I have just gone through one of the most testing times of my farming career. Your loyal scribe actually finished harvesting his soybeans last Monday in some glorious weather that I thought would never come. It was one the most testing times for me because “hurrying up and waiting” doesn’t do a lot for your psyche. I have waited many times before only to throw in the towel. So this time after waiting more than two weeks to harvest some food grade soybeans it was very satisfying that the sun smiled on me at least to get finished up.
In many ways my soybean problems in the fall of 2009 kept me from dipping into my cornfields. So as I dipped my combine into the cornfield I really didn’t know what to expect. I had planted my corn in the brief early window in the first week of May. So when my first moisture results came back with a 22% in front of them, the specter of high moisture corn and high drying bills evaporated at least for the moment. Living and farming in extreme southwestern Ontario has its advantages and one of those is one of the longest growing seasons in Canada. With the troubled 2009 growing season almost behind us, it’s pretty obvious I benefited from my geographic location. The Ontario corn harvest now in high gear is certainly challenging our collective nerves.
I say that because things aren’t turning out very good for a large number of farmers in central and western Ontario. The cold and cloudy summer had always put some big question marks in front of the Ontario crop and with frost coming in late September and early October, low test weight corn and frozen soybeans have been a challenge to manage. At the present time farmers in Ontario corn country are doing the best they can to deal with corn that didn’t make it to maturity. Grade 2 corn is what we always hope for but producers are dealing with grades three, four, five and sample grade corn. Discounts at the elevator are heavy and the proverbial question is do we really want to put low-test weight corn into storage hoping it will go away later? Needless to say, the Ontario corn harvest is going to be a big challenge. Lower quality corn usually translates into lower yields. I cannot see that paradigm changing in 2009. As we move ahead in November we all know that that Canadian winter is right in front of us. It’s pretty obvious that a fair bit of Ontario corn will not be harvested until sometime in 2010.
Of course the challenge will be what to do. This year is often compared to 1992 in Ontario. That was the year that corn did not mature and producers were left fending for themselves. For instance I remember in 1992 my corn was all grade 5 with heavy discounts. I was one of the lucky ones because many people had sample grade corn. It looks like the 2009 situation is not as bad as the 1992 situation because at least this year we can still grade corn. In 1992 much of it couldn’t even be graded.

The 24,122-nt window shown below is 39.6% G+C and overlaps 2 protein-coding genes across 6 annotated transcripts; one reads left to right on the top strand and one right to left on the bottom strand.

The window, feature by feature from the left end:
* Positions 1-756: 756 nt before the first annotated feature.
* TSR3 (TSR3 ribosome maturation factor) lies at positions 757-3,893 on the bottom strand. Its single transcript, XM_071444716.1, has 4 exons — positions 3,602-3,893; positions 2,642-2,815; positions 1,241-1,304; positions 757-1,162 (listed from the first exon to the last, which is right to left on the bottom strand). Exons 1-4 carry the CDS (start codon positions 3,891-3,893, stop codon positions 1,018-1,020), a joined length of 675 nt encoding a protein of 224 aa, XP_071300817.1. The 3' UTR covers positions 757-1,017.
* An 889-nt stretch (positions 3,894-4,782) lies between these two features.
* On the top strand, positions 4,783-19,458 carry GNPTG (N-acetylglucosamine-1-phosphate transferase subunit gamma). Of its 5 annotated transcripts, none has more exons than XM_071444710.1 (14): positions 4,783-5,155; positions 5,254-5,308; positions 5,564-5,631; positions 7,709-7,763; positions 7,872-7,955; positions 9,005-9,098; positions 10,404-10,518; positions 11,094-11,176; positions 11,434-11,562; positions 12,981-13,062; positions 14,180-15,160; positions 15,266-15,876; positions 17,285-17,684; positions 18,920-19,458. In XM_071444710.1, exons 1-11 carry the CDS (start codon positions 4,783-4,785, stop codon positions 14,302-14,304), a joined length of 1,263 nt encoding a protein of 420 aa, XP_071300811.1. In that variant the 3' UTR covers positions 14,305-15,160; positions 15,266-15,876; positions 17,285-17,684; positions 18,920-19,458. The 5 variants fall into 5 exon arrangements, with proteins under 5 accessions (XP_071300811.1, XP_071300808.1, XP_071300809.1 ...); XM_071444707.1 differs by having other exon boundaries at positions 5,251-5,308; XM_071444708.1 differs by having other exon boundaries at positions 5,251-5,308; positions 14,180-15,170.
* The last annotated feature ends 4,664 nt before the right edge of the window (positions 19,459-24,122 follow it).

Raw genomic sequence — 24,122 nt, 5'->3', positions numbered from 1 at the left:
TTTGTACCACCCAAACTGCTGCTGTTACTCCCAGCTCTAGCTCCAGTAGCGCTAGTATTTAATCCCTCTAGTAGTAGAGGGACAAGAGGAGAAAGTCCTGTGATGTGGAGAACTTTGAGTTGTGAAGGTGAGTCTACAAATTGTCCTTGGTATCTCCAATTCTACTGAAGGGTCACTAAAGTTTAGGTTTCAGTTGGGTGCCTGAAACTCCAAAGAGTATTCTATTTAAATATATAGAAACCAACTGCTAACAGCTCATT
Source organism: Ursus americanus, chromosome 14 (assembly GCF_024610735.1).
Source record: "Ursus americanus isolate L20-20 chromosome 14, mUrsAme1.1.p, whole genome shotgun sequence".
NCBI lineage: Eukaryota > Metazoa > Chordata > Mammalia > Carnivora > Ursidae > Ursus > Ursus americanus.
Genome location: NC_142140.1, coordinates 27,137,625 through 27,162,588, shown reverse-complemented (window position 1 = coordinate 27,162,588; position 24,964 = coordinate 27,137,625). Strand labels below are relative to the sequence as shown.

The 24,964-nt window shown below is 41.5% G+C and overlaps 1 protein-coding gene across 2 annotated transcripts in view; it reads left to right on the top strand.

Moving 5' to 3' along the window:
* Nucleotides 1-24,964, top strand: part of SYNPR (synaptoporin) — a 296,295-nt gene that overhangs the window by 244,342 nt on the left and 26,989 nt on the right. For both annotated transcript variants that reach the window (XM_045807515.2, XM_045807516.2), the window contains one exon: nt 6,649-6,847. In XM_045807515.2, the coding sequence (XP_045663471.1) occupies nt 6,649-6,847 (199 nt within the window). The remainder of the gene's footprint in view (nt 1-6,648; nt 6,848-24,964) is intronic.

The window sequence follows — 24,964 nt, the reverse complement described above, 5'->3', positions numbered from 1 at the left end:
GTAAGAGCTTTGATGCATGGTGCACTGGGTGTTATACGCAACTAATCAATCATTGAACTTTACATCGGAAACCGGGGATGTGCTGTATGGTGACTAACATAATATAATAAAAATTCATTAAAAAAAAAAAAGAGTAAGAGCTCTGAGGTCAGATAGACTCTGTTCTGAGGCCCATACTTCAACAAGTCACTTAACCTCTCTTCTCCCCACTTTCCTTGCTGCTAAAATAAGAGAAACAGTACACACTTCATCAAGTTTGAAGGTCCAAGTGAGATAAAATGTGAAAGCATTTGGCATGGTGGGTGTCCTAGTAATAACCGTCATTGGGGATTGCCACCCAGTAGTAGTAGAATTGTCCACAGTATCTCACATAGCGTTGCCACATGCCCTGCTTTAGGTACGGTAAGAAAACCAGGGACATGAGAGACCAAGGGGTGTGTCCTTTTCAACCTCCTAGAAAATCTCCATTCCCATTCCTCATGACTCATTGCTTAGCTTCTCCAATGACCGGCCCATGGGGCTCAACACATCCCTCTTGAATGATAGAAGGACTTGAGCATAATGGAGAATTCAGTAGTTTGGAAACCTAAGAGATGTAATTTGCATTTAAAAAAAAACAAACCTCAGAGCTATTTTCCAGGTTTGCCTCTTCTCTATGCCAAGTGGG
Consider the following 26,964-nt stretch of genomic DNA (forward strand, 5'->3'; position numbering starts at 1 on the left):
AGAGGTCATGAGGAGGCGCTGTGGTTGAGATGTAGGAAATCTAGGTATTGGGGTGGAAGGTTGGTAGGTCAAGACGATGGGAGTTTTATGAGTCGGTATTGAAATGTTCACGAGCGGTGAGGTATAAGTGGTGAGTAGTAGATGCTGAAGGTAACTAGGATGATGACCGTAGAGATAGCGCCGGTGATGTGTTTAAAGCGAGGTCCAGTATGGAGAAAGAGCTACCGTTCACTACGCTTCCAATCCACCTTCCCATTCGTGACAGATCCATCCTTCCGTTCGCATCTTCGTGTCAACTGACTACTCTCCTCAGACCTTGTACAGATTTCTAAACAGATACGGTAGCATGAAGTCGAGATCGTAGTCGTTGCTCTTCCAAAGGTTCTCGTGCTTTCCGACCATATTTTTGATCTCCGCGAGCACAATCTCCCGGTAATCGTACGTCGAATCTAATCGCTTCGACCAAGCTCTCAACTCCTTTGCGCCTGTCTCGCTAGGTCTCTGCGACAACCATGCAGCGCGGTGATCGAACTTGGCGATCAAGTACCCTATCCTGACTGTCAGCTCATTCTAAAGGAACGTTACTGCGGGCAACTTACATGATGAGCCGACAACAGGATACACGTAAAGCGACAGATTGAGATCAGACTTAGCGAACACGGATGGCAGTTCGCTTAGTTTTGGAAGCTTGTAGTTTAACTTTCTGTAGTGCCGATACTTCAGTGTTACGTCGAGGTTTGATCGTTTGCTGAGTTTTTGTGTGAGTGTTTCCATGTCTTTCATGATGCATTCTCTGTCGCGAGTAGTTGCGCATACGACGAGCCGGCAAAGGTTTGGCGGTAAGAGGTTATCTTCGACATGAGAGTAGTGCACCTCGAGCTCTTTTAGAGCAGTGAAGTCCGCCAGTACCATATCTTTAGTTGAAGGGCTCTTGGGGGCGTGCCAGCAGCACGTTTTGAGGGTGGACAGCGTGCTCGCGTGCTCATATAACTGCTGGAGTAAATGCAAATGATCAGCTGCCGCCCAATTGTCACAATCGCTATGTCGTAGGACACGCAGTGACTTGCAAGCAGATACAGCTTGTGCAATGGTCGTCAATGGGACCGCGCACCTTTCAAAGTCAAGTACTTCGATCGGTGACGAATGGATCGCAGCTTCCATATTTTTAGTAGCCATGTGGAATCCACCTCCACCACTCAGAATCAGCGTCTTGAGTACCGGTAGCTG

This difficult fall is happening all across the North American Corn Belt. This past week we had our friends at the USDA chimes in with their latest crop production report. They actually reduced US corn production down to 12.921 billion bushels from their October report where they said 13.018 billion bushels. The USDA actually raised US soybean production to 3.319 billion bushels, up from the October report of 3.250 billion bushels. The USDA also did comment that much of the US crop is suffering from quality issues. The general undertone of the report was it was bullish for corn, bearish for soybeans and something tells me it will all be revisited because of the quality issues everybody knows are there.
It’s the kind of year, which will give the USDA a bad name in farm country than maybe it actually deserves. For instance the January report will probably reflect a lower yield. However the true story on the 2009 crop probably won’t be told until late 2010 when they actually adjust acreage and find all those corn and soybeans. It hasn’t all been bad news. For instance, if you had told me two months ago we’d be having $4 cash corn off the combine this fall I would’ve told you, you were crazy! That’s agriculture for you.
Of course there is much more to think about like there always is. The US dollar is at a 15 month low and the loonie is back over $.95 US. That will surely challenge us for another day. Job one now though is to get this crop off the fields in whatever state it finds itself. Hopefully next summer it will be so stinking hot we won’t have to worry about maturity issues again. Of course the stinking hot part will give us challenges. And so it goes.